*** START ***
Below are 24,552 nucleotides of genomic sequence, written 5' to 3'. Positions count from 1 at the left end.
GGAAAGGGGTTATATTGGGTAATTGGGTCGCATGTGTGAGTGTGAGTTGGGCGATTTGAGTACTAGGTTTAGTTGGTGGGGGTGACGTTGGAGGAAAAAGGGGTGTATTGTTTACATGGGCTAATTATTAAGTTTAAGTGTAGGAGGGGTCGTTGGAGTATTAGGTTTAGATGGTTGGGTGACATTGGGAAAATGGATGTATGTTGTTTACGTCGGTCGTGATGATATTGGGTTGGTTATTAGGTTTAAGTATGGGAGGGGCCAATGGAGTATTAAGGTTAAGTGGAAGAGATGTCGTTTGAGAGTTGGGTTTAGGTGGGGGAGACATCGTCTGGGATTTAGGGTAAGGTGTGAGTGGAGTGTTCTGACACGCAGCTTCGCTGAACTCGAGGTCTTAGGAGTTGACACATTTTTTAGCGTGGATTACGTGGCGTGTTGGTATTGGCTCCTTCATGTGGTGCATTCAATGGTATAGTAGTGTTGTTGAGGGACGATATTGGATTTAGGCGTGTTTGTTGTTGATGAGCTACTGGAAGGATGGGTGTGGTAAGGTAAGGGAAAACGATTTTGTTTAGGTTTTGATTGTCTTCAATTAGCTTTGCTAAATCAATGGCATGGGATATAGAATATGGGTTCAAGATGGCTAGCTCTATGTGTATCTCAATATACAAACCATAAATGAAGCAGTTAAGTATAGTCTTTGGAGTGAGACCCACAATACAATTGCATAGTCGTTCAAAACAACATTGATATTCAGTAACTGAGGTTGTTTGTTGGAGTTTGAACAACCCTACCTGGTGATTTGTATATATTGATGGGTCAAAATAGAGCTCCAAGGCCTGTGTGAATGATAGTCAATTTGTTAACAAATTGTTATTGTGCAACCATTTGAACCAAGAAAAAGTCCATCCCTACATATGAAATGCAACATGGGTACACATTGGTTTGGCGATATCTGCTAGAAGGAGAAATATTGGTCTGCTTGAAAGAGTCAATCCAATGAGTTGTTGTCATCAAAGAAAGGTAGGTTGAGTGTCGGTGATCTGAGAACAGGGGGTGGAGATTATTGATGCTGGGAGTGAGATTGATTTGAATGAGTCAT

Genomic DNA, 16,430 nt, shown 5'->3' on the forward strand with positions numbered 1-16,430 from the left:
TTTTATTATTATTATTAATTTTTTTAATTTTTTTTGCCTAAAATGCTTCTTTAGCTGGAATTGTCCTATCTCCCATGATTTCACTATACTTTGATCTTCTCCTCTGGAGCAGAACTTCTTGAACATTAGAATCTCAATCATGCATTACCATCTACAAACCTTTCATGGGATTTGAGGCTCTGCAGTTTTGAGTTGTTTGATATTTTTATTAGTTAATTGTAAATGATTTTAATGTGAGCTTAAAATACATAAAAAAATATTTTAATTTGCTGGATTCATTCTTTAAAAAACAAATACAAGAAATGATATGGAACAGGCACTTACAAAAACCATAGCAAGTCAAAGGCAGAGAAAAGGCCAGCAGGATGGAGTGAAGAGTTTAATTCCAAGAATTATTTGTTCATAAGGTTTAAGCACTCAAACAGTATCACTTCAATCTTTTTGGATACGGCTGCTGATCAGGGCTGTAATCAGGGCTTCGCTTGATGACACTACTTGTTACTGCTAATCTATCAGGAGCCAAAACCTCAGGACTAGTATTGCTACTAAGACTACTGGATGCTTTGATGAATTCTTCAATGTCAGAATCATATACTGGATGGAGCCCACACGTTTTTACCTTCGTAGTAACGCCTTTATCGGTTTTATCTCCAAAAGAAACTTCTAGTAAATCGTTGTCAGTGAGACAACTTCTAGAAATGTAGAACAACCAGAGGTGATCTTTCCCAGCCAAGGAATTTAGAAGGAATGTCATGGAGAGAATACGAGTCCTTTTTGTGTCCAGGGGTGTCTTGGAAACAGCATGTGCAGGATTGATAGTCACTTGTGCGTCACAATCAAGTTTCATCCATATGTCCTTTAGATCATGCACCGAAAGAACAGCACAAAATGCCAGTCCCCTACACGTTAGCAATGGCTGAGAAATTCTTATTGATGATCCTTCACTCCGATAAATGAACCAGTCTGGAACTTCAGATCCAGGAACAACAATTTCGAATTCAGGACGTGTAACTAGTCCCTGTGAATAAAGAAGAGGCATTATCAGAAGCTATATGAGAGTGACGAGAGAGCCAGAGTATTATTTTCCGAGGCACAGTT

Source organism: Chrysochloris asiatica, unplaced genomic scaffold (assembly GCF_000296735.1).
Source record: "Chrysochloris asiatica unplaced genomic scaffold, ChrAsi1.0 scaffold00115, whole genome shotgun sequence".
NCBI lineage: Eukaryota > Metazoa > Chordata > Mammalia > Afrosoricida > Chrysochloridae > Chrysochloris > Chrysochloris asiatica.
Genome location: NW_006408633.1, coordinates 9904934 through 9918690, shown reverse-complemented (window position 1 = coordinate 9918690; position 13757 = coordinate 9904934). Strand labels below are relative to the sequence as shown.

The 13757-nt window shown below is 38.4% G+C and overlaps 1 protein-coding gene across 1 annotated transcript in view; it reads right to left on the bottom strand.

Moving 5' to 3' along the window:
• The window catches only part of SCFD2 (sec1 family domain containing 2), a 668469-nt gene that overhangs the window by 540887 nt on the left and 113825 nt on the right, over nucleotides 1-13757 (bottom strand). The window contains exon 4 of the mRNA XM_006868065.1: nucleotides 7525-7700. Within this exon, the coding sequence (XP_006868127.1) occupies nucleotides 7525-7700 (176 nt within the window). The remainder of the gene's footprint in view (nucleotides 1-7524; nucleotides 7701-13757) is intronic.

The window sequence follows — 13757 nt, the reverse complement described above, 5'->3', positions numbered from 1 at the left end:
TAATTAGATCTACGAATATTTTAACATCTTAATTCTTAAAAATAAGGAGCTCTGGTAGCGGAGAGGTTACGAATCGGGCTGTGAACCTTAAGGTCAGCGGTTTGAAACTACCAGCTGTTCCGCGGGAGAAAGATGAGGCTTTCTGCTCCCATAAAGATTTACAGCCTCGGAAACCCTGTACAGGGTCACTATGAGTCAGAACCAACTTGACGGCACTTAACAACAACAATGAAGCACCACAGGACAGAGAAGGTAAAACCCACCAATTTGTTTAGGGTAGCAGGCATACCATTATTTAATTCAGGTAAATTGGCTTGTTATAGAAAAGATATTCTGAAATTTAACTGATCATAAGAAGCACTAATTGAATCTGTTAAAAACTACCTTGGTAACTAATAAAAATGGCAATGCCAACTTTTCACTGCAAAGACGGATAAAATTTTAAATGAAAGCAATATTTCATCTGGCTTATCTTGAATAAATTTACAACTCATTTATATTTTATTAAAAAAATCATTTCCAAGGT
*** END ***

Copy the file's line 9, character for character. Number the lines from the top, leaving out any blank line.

The 13757-nt window shown below is 38.4% G+C and overlaps 1 protein-coding gene across 1 annotated transcript in view; it reads right to left on the bottom strand.